An Austrian murderess will be moved to an all-male prison after being deemed too dangerous to remain at the women's penitentiary.
Known as the "Ice Cream Killer," 38-year-old Estibaliz Carranza was sentenced to life in prison in 2012 for the murders of her husband and lover. According to The New York Post, she killed her husband in 2008 and lover in 2010, both after they failed to impregnate her. After shooting the men in the head, she cut up their bodies with a chainsaw and hid the parts in a freezer inside the ice cream parlor she owned. She later buried the remains under the store's concrete floor, covering up the smell with air fresheners.
In 2011, plumbers working in the shop's cellar stumbled across the bodies, the International Business Times reports. Carranza fled to Italy but was extradited back to Austria by Italian authorities. At the time, she was pregnant with a third man's child. The baby, born in January 2012, was taken by social services.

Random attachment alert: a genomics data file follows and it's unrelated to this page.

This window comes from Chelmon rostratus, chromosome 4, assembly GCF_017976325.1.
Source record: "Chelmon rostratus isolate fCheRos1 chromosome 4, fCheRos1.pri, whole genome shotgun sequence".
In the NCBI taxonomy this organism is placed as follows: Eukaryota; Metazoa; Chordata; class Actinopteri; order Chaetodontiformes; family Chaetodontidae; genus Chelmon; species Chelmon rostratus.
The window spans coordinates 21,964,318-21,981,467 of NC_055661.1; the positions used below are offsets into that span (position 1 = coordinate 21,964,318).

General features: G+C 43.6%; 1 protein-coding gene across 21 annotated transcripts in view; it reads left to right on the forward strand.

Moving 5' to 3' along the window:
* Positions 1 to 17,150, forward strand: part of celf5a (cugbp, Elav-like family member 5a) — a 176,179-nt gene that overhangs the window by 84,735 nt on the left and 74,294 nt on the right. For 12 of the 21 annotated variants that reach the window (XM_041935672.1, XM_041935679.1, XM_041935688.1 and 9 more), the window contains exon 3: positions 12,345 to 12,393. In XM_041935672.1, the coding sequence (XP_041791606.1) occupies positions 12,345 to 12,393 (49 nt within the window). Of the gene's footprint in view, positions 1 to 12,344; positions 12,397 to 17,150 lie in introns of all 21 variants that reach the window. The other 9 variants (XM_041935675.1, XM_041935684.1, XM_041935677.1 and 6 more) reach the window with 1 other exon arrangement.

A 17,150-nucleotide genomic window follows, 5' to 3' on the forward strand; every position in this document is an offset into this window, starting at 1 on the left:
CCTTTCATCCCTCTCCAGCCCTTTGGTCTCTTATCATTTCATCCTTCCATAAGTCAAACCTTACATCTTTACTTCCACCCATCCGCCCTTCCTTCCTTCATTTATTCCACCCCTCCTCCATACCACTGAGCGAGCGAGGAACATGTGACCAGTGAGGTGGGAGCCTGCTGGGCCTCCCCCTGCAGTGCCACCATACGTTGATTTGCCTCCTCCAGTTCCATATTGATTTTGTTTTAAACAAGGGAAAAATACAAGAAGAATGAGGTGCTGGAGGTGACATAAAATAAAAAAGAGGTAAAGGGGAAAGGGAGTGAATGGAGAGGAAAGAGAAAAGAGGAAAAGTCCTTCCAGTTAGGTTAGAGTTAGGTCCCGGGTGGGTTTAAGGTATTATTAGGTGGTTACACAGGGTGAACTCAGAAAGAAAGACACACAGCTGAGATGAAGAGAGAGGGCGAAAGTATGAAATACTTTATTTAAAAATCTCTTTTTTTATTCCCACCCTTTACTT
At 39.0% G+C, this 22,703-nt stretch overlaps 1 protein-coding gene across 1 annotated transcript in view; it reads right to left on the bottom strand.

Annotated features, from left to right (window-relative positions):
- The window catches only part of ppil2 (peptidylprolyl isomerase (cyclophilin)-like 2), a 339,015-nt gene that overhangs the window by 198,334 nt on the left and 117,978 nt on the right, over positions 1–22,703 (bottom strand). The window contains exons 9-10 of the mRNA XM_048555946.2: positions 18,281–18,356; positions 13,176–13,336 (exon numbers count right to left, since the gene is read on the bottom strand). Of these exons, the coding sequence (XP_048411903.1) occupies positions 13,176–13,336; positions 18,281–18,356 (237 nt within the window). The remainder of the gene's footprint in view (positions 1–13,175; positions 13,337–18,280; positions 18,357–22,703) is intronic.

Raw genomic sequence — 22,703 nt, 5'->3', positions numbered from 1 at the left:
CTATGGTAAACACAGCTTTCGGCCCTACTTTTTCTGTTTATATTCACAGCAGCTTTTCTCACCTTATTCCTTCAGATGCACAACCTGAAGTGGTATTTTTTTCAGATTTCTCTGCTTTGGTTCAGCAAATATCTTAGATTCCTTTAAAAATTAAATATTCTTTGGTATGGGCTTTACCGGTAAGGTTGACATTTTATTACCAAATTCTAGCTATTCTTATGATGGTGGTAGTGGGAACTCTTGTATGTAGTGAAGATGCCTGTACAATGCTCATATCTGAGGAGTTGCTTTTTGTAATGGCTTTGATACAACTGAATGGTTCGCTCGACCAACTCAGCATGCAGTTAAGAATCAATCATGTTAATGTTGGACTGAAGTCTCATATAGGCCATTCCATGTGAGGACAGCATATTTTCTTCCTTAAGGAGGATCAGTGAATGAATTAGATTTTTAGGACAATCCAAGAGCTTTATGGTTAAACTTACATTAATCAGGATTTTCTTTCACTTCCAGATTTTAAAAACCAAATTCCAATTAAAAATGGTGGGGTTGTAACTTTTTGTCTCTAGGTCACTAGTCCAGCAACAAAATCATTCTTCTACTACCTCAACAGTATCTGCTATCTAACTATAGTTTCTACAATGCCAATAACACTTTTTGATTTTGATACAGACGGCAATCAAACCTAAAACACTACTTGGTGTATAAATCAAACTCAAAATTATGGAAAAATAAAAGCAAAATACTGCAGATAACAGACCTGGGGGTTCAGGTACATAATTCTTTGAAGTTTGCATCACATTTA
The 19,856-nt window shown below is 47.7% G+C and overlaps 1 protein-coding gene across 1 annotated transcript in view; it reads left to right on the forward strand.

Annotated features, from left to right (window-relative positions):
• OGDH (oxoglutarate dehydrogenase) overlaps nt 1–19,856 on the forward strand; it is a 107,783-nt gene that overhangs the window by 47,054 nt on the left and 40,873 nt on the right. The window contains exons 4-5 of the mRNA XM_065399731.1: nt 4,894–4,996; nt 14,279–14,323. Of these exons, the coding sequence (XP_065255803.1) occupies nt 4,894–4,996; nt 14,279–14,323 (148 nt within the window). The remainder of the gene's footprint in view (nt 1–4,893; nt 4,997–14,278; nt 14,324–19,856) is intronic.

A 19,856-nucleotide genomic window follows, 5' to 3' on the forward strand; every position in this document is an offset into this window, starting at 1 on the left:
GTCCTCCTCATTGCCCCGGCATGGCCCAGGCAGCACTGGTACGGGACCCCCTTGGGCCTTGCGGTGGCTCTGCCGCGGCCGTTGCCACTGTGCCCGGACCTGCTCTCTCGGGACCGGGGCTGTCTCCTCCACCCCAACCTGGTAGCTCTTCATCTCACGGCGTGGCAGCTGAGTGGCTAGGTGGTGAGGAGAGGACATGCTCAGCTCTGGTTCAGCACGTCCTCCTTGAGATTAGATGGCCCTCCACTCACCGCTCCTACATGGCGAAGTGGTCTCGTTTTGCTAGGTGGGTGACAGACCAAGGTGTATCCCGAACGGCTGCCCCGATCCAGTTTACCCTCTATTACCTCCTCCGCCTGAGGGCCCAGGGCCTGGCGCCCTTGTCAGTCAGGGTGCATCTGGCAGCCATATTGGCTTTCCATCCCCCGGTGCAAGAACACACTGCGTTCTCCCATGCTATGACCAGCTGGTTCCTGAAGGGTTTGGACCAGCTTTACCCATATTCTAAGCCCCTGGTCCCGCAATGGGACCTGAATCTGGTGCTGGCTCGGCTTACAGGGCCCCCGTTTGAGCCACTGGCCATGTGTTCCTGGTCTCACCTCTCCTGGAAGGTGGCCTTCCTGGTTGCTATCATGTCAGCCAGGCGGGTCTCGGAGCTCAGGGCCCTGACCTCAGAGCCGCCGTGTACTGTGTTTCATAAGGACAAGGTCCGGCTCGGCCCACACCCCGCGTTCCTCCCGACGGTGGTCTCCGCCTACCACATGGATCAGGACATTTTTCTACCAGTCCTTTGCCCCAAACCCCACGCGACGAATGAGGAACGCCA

During the trial, court psychologist Heidi Kastner said that Carranza was not only accountable for her actions, but also had a high probability of relapse and that therapy would not be an effective treatment.
Popular VideoThis young teenage singer was shocked when Keith Urban invited her on stage at his concert. A few moments later, he made her wildest dreams come true.
Now, however, Carranza's lawyers say that their client has made significant progress since her incarceration, according to Metro. She will be moved to a state-of-the-art all-male penitentiary because prison officers believe she has showed "advanced reduction of the relevant dangerousness."
The prison holds 91 men and Carranza will be one of 13 women to be moved there in the upcoming months. Prisoners are allowed to move freely about the facility, cook meals together, or sit in the lounge area, which has a TV among other recreational activities.
Currently, the facility is overseen by 45 nurses, 18 therapists, and eight prison guards.
Carranza's lawyers eventually hope that their client can be moved to a penitentiary in her native Spain. However, that could only happen if psychologists consider her to be "cured."